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Impact of climate change on larch budmoth cyclic outbreaks

2016, Iyengar, S.V., Balakrishnan, J., Kurths, J.

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Spatial patterns of linear and nonparametric long-term trends in Baltic sea-level variability

2012, Donner, R.V., Ehrcke, R., Barbosa, S.M., Wagner, J., Donges, J.F., Kurths, J.

The study of long-term trends in tide gauge data is important for understanding the present and future risk of changes in sea-level variability for coastal zones, particularly with respect to the ongoing debate on climate change impacts. Traditionally, most corresponding analyses have exclusively focused on trends in mean sea-level. However, such studies are not able to provide sufficient information about changes in the full probability distribution (especially in the more extreme quantiles). As an alternative, in this paper we apply quantile regression (QR) for studying changes in arbitrary quantiles of sea-level variability. For this purpose, we chose two different QR approaches and discuss the advantages and disadvantages of different settings. In particular, traditional linear QR poses very restrictive assumptions that are often not met in reality. For monthly data from 47 tide gauges from along the Baltic Sea coast, the spatial patterns of quantile trends obtained in linear and nonparametric (spline-based) frameworks display marked differences, which need to be understood in order to fully assess the impact of future changes in sea-level variability on coastal areas. In general, QR demonstrates that the general variability of Baltic sea-level has increased over the last decades. Linear quantile trends estimated for sliding windows in time reveal a wide-spread acceleration of trends in the median, but only localised changes in the rates of changes in the lower and upper quantiles.

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Finding recurrence networks' threshold adaptively for a specific time series

2014, Eroglu, D., Marwan, N., Prasad, S., Kurths, J.

Recurrence-plot-based recurrence networks are an approach used to analyze time series using a complex networks theory. In both approaches-recurrence plots and recurrence networks-, a threshold to identify recurrent states is required. The selection of the threshold is important in order to avoid bias of the recurrence network results. In this paper, we propose a novel method to choose a recurrence threshold adaptively. We show a comparison between the constant threshold and adaptive threshold cases to study period-chaos and even period-period transitions in the dynamics of a prototypical model system. This novel method is then used to identify climate transitions from a lake sediment record.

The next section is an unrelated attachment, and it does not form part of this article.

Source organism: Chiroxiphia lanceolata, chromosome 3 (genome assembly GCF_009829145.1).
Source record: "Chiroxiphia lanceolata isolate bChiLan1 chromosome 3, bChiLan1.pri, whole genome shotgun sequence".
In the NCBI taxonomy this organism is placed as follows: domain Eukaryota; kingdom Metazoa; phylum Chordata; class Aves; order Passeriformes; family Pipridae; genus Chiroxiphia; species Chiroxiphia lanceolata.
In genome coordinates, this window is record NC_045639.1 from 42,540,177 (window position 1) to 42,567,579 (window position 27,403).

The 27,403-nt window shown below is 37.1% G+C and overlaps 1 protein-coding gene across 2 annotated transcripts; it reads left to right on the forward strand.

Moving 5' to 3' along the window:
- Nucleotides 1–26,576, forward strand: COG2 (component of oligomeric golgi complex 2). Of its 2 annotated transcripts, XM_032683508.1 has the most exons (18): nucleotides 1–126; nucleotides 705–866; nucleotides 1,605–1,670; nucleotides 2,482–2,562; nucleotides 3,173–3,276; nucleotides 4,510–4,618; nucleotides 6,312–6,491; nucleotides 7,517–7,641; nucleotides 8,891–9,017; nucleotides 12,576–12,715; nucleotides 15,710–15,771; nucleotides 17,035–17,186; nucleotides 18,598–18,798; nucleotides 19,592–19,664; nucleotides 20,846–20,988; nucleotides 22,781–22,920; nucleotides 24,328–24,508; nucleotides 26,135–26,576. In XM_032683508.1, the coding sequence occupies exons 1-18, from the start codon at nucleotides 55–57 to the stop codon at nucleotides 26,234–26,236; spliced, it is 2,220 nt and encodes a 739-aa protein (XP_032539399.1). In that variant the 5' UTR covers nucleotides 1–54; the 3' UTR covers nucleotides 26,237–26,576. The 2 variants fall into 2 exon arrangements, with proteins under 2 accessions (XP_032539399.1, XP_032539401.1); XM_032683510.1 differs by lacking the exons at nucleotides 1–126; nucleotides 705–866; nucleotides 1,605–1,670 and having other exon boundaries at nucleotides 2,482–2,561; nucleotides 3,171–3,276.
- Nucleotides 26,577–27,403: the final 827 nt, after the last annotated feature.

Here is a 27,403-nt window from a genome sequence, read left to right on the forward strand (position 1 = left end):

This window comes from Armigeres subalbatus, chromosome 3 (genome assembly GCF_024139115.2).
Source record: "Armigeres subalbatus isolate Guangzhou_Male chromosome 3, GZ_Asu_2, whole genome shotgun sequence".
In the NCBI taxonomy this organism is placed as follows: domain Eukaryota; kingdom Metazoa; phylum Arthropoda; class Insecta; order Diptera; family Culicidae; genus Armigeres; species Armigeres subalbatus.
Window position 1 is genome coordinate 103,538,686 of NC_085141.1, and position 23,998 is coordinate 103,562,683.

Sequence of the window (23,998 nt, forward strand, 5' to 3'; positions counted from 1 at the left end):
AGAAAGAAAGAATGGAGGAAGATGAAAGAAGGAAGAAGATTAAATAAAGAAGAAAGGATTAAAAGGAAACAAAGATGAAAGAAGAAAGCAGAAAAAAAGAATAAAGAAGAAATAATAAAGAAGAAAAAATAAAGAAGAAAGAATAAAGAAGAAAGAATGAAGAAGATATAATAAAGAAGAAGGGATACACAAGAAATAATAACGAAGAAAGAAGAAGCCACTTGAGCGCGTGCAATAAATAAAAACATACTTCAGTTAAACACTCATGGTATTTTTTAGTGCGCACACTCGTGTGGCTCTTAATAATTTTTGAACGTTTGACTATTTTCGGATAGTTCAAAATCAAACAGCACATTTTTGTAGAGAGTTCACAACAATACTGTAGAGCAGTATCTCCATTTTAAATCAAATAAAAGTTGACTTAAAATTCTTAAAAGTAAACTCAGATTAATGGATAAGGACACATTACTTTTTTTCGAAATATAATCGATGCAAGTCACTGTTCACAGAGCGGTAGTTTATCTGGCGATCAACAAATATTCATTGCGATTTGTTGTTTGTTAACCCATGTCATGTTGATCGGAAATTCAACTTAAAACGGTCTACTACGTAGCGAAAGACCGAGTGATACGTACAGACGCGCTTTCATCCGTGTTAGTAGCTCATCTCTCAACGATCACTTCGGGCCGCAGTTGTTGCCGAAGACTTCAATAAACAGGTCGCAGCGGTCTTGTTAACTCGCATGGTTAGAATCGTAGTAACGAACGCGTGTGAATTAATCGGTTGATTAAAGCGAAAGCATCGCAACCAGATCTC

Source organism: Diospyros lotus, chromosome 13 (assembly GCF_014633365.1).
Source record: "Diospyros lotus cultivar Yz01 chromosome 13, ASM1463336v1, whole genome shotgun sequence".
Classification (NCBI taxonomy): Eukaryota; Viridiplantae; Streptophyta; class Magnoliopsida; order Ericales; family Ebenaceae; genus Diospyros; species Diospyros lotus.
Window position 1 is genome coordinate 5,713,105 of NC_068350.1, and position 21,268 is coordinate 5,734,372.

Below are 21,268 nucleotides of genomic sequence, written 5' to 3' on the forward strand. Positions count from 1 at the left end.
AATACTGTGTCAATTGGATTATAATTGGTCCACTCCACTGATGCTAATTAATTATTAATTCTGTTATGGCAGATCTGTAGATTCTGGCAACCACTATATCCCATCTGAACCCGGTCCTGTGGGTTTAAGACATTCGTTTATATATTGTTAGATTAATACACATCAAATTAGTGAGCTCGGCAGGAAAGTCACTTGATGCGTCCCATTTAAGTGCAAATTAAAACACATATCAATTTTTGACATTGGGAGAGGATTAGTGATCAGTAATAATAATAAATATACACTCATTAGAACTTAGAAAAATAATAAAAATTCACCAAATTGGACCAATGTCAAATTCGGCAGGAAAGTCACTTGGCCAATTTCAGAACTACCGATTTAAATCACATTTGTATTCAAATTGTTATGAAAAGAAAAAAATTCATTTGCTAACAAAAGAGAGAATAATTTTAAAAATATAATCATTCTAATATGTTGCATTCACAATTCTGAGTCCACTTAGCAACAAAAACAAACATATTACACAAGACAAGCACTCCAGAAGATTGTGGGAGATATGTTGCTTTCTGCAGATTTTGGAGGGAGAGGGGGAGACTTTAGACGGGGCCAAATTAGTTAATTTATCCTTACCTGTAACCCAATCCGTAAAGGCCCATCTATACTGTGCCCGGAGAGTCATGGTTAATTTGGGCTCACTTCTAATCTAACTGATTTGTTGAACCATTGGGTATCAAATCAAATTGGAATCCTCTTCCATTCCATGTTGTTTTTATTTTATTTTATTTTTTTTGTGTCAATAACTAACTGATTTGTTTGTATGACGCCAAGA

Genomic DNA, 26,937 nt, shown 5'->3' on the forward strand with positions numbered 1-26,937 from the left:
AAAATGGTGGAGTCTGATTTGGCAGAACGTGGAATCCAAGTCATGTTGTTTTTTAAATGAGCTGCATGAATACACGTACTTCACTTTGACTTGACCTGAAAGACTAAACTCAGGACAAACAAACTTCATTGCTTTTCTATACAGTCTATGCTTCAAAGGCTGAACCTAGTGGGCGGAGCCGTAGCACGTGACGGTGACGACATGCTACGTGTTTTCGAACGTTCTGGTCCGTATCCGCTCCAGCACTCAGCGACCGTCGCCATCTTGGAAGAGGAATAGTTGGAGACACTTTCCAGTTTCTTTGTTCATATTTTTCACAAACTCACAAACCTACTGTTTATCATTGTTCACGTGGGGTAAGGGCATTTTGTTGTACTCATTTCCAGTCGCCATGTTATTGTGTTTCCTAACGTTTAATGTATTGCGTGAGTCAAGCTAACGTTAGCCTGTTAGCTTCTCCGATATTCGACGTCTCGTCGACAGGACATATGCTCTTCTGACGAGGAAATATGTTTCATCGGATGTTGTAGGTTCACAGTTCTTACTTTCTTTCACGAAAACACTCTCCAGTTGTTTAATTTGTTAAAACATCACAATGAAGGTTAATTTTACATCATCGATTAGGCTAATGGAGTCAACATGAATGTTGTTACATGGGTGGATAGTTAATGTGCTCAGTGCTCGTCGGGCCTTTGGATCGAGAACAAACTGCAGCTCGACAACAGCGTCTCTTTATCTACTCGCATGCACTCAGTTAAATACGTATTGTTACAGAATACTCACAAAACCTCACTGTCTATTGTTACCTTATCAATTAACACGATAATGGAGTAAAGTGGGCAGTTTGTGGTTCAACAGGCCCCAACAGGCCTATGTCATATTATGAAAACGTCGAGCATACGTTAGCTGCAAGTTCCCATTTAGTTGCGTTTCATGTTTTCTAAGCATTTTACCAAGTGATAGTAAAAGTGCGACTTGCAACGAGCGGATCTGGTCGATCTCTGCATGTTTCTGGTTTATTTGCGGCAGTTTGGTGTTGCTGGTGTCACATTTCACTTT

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Principal nonlinear dynamical modes of climate variability

2015, Mukhin, D., Gavrilov, A., Feigin, A., Loskutov, E., Kurths, J.

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Non-linear regime shifts in Holocene Asian monsoon variability: Potential impacts on cultural change and migratory patterns

2015, Donges, J.F., Donner, R.V., Marwan, N., Breitenbach, S.F.M., Rehfeld, K., Kurths, J.

The Asian monsoon system is an important tipping element in Earth's climate with a large impact on human societies in the past and present. In light of the potentially severe impacts of present and future anthropogenic climate change on Asian hydrology, it is vital to understand the forcing mechanisms of past climatic regime shifts in the Asian monsoon domain. Here we use novel recurrence network analysis techniques for detecting episodes with pronounced non-linear changes in Holocene Asian monsoon dynamics recorded in speleothems from caves distributed throughout the major branches of the Asian monsoon system. A newly developed multi-proxy methodology explicitly considers dating uncertainties with the COPRA (COnstructing Proxy Records from Age models) approach and allows for detection of continental-scale regime shifts in the complexity of monsoon dynamics. Several epochs are characterised by non-linear regime shifts in Asian monsoon variability, including the periods around 8.5–7.9, 5.7–5.0, 4.1–3.7, and 3.0–2.4 ka BP. The timing of these regime shifts is consistent with known episodes of Holocene rapid climate change (RCC) and high-latitude Bond events. Additionally, we observe a previously rarely reported non-linear regime shift around 7.3 ka BP, a timing that matches the typical 1.0–1.5 ky return intervals of Bond events. A detailed review of previously suggested links between Holocene climatic changes in the Asian monsoon domain and the archaeological record indicates that, in addition to previously considered longer-term changes in mean monsoon intensity and other climatic parameters, regime shifts in monsoon complexity might have played an important role as drivers of migration, pronounced cultural changes, and the collapse of ancient human societies.